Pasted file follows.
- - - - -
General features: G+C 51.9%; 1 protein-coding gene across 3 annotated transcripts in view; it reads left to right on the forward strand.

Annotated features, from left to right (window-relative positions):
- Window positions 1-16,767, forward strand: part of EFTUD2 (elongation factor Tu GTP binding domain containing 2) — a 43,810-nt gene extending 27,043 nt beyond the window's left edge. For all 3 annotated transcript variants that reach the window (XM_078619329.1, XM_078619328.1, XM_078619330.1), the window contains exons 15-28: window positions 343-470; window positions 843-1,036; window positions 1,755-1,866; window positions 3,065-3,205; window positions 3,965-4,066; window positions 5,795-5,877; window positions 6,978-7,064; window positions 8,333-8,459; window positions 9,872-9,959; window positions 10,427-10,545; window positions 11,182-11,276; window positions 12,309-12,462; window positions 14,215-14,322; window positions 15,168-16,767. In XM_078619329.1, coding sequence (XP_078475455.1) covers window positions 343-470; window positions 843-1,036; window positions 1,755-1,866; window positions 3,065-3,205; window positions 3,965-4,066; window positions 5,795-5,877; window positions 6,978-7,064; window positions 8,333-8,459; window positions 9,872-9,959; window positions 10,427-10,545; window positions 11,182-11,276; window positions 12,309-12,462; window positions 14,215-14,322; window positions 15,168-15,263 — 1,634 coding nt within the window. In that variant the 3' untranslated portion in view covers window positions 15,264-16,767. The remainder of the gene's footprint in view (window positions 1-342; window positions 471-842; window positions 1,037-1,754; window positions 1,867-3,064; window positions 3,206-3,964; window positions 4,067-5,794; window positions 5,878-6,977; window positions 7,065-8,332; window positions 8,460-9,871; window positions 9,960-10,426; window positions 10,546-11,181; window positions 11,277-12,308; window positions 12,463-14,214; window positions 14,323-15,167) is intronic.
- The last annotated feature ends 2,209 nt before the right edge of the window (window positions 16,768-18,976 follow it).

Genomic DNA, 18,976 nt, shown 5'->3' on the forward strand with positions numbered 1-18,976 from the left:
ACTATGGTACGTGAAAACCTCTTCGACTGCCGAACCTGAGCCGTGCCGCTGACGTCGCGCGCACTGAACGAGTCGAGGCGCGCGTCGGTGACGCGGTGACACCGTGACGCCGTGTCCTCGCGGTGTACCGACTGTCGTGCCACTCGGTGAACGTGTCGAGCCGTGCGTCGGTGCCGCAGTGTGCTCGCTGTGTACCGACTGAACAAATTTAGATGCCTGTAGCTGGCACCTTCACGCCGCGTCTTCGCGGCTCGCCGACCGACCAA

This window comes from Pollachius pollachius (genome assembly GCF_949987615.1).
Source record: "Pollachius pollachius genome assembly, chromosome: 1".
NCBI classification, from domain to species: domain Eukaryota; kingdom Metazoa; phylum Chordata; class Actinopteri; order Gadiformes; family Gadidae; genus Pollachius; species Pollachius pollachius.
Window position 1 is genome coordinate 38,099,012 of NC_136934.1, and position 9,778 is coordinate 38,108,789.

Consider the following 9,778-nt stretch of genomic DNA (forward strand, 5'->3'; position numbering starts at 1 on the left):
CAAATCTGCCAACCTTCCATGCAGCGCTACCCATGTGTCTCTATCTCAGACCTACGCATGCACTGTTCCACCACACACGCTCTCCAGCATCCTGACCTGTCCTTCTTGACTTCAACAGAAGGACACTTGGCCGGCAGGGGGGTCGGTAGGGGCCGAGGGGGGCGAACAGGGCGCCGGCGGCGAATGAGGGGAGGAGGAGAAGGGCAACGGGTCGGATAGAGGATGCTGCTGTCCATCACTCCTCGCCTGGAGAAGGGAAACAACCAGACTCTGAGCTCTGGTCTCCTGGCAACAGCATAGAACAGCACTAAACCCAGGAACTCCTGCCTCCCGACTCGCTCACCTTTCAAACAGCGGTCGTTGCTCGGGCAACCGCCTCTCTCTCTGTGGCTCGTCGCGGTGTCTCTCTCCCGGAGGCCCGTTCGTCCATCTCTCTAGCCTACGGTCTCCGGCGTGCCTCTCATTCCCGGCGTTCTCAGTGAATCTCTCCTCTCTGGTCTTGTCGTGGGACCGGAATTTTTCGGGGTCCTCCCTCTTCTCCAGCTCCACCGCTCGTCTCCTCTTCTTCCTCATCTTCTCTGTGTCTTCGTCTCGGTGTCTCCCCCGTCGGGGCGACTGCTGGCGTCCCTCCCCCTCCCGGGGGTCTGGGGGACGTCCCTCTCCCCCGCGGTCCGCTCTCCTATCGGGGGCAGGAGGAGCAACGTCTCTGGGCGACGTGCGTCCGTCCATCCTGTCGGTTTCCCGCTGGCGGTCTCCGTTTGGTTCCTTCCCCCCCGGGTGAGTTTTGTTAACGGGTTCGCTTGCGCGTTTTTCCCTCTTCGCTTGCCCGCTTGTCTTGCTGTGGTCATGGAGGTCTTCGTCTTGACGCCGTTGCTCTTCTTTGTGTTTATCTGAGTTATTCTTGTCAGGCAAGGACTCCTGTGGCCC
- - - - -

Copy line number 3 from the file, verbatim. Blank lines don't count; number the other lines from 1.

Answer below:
- Window positions 1-16,767, forward strand: part of EFTUD2 (elongation factor Tu GTP binding domain containing 2) — a 43,810-nt gene extending 27,043 nt beyond the window's left edge. For all 3 annotated transcript variants that reach the window (XM_078619329.1, XM_078619328.1, XM_078619330.1), the window contains exons 15-28: window positions 343-470; window positions 843-1,036; window positions 1,755-1,866; window positions 3,065-3,205; window positions 3,965-4,066; window positions 5,795-5,877; window positions 6,978-7,064; window positions 8,333-8,459; window positions 9,872-9,959; window positions 10,427-10,545; window positions 11,182-11,276; window positions 12,309-12,462; window positions 14,215-14,322; window positions 15,168-16,767. In XM_078619329.1, coding sequence (XP_078475455.1) covers window positions 343-470; window positions 843-1,036; window positions 1,755-1,866; window positions 3,065-3,205; window positions 3,965-4,066; window positions 5,795-5,877; window positions 6,978-7,064; window positions 8,333-8,459; window positions 9,872-9,959; window positions 10,427-10,545; window positions 11,182-11,276; window positions 12,309-12,462; window positions 14,215-14,322; window positions 15,168-15,263 — 1,634 coding nt within the window. In that variant the 3' untranslated portion in view covers window positions 15,264-16,767. The remainder of the gene's footprint in view (window positions 1-342; window positions 471-842; window positions 1,037-1,754; window positions 1,867-3,064; window positions 3,206-3,964; window positions 4,067-5,794; window positions 5,878-6,977; window positions 7,065-8,332; window positions 8,460-9,871; window positions 9,960-10,426; window positions 10,546-11,181; window positions 11,277-12,308; window positions 12,463-14,214; window positions 14,323-15,167) is intronic.